1 in stock



You are bidding on a VERY RARE and BEAUTIFUL WW2 German Luftwaffe E-Stelle Rechlin Workers Badge as used to identify employees at the famous Rechlin experimental and prototype test center!

In 1935, the Rechlin airfield became the official testing ground of the newly formed Luftwaffe. The turf-surfaced site, bounded by a roughly hexagonal-layout ring road around its perimeter which still exists today, was designated Erprobungsstelle (E-Stelle) and was expanded by constructing two more airfields: a second, smaller turf-surfaced field just east of the main site in nearby Roggenthin and just south of the main site at Lärz, the latter of which became the modern 21st century airfield site. Construction work on the airfields and the accompanying barracks was partly carried out by forced labor from nearby concentration camp Ravensbrück.

Many of the Luftwaffe’s new plane models were test flown at the main turf-fielded Rechlin facilities; KG 200 with its array of captured planes was a regular guest at the airfields. After several Allied bombing runs on the Rechlin and Roggenthin airfields in 1944, testing of late-war planes was shifted just southwards to Lärz. On April 10, 1945, a final bomber attack by the US Army Air Forces almost completely destroyed the airfields; what was left was blown up by the German garrison before Soviet troops arrived at Rechlin on May 2.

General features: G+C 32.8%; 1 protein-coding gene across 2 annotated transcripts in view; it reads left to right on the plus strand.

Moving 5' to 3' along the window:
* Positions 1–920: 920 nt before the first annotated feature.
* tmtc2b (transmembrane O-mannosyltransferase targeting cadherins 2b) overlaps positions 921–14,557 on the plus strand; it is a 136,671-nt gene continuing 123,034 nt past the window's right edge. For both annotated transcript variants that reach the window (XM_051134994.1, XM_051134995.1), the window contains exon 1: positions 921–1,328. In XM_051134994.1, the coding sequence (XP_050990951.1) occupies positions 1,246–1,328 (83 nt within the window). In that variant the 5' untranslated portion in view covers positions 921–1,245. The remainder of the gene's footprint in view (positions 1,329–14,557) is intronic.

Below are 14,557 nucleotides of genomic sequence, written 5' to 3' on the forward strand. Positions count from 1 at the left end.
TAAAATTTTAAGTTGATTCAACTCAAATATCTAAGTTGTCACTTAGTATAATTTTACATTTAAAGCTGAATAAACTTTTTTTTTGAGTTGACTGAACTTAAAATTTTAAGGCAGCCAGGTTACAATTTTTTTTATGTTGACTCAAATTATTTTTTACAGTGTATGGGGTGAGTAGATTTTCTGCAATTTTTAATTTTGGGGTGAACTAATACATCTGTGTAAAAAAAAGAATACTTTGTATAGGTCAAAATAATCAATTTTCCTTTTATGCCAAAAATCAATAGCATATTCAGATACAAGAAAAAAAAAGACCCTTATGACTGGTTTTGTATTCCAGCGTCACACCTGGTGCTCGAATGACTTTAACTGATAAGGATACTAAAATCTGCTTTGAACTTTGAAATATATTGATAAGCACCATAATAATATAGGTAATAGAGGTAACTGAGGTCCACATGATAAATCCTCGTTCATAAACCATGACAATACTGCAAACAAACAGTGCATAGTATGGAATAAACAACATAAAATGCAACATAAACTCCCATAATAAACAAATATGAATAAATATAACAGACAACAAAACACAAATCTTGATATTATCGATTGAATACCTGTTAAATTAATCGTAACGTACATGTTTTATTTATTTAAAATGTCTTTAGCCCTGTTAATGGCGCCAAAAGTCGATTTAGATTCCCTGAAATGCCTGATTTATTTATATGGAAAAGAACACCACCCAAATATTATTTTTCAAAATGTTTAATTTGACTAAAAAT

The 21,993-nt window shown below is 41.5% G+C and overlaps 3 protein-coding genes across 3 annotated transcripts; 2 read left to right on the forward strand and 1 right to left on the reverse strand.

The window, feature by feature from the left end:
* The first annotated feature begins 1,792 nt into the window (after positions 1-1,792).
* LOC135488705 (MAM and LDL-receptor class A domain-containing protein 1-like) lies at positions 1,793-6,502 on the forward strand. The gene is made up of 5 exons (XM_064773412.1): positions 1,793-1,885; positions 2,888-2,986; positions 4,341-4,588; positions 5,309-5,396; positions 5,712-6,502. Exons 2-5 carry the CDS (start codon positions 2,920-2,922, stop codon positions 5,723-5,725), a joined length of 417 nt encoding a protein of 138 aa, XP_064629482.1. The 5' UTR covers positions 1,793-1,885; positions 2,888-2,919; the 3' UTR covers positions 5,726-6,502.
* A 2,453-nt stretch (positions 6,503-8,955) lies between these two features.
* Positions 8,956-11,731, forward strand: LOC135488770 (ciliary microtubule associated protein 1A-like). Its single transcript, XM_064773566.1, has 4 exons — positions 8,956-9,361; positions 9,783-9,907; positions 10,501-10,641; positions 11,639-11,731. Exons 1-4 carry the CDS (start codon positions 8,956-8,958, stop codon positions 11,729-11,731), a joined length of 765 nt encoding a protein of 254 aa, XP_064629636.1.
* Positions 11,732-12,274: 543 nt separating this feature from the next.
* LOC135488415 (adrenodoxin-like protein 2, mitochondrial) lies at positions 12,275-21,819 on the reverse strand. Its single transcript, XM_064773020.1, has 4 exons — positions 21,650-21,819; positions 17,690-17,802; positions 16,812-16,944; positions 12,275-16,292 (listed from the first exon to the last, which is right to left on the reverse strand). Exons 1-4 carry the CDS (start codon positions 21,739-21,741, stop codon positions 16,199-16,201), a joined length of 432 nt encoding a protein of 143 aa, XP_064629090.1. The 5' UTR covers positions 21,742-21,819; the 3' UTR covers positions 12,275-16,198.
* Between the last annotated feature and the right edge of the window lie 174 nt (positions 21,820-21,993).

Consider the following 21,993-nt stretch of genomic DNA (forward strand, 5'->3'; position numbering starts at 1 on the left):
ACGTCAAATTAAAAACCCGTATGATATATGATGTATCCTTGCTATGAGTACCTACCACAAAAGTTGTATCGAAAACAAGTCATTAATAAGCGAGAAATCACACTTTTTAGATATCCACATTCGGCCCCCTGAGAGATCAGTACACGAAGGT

In order to be employed and gain access to the various facilities, the workers would have had a security/background check. If they passed all tests and requirements, each employee would have been issued with a specific factory ID/Access tag that permitted them to enter the particular facility!

 Approximately 2″ in diameter, this zinc/aluminum Rechlin Test Center Employee Tag is in SUPERB relic condition.  All markings are clear to read, however there is some slight corrosion and damage as you can see in the photos.  It features the official Rechlin stamp, as well as the individuals employee number.  There is some slight dirt and staining, however it retains it’s original finish!   Could be easily cleaned up.  Sadly, it was broken in half at war’s end.  A PERFECT addition to any collection or display!


Please email me if you need additional photos or information.